The European Union last year called for a halving of deforestation by 2020, a goal that has since picked up political momentum. Estimates range widely, but reaching that target could mean pumping some US$20 billion into tropical countries each year, according to the Union of Concerned Scientists in Cambridge, Massachusetts. Venture capitalists see profits in forest carbon and have approached Asner with business offers. Instead he has licensed his technology, dubbed CLASLite, for Carnegie Landsat Analysis System Lite, and is providing it for free to governments and others. Starting in Latin America, his team is training scientists, officials and advocacy groups on how to use the software. He likes to say that he is putting himself and other scientists out of business by injecting a decade's worth of work into the public sphere.
All this effort in testing and training has meant devoting less time to academic research, but Asner says that his work on REDD has been nothing short of rejuvenating. "This is more fun than anything I've ever done as a scientist," he says. "These forests are really special. We need to get these people some cash and protect them."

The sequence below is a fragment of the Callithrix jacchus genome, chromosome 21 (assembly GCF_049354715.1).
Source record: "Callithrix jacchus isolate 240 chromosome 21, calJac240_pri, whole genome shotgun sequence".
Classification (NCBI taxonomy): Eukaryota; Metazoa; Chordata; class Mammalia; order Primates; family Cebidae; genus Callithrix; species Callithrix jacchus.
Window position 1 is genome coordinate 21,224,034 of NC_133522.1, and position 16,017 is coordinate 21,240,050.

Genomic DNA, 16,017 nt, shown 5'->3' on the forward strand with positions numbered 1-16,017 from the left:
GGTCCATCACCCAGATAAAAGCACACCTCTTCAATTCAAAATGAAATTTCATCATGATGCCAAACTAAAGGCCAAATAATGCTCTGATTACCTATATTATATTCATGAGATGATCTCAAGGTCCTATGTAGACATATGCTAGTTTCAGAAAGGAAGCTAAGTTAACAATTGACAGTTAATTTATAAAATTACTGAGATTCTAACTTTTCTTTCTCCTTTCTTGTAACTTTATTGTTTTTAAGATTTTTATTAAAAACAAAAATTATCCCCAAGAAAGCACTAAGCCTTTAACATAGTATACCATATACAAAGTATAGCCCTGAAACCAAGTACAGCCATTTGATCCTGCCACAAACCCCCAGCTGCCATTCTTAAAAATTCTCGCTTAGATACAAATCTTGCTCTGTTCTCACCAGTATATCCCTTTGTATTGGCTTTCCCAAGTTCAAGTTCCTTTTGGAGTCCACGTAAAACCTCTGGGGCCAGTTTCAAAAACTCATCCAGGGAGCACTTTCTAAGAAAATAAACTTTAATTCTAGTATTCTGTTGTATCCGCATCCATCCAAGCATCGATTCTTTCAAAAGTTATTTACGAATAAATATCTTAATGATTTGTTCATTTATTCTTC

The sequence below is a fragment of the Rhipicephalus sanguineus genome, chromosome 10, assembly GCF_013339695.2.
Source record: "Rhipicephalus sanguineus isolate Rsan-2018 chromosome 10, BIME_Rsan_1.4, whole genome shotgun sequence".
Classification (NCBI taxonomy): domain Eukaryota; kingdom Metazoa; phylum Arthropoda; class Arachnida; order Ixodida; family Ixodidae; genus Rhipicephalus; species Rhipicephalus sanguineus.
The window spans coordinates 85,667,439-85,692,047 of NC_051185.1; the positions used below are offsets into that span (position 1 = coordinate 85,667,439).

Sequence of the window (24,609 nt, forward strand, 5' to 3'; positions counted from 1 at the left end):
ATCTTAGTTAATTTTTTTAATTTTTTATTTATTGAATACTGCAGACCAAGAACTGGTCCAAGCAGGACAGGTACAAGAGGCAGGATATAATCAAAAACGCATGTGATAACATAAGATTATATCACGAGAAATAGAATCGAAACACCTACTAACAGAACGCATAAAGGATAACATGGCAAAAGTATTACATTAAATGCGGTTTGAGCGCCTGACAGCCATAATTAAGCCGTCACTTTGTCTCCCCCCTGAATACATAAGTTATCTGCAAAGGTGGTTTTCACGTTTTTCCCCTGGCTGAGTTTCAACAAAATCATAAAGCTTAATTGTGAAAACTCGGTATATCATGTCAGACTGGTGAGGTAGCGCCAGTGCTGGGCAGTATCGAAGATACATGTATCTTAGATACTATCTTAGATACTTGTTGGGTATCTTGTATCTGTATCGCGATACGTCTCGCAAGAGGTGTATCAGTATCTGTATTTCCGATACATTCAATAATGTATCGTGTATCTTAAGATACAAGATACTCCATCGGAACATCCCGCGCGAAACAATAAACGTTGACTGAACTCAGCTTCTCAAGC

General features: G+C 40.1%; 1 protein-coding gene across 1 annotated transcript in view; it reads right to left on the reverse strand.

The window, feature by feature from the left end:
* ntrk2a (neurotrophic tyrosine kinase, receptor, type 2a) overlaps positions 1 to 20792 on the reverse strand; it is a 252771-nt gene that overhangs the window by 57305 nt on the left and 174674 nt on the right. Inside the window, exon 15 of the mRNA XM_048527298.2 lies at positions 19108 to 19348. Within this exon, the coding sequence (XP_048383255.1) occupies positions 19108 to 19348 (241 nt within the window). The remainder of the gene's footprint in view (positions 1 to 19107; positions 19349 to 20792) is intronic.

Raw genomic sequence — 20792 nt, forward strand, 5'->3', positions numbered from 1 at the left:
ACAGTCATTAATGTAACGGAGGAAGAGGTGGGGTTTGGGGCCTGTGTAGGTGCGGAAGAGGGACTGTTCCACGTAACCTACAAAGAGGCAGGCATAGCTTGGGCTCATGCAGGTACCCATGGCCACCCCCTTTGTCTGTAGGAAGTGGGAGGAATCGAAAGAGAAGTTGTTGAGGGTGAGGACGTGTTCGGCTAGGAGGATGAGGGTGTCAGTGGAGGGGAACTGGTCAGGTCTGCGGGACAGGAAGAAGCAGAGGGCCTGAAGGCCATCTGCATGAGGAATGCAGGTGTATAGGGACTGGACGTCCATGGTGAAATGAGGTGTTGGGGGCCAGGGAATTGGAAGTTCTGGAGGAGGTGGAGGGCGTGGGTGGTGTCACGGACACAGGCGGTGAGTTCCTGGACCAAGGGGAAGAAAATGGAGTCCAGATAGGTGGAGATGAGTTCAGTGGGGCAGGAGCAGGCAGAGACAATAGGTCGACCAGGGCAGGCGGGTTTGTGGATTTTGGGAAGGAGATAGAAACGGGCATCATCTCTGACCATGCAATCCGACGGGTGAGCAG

Sweeping the forest
For Asner's crew in Peru, work starts early each morning. Today, a three-man team heads to a small airport in the southeastern part of the country before sunrise in an effort to get as much mapping done as possible before the jungle pumps enough water into the air to form midday clouds. Ty Kennedy-Bowdoin runs the Light Detection and Ranging system, or LIDAR, which sweeps a laser back and forth, blasting the forest with 70,000 laser pulses per second. A sensor continuously records the signals as they bounce off leaves, branches and other objects. These data enable the researchers to calculate the height, structure and density of the forest, and they use this information to determine how much biomass it holds.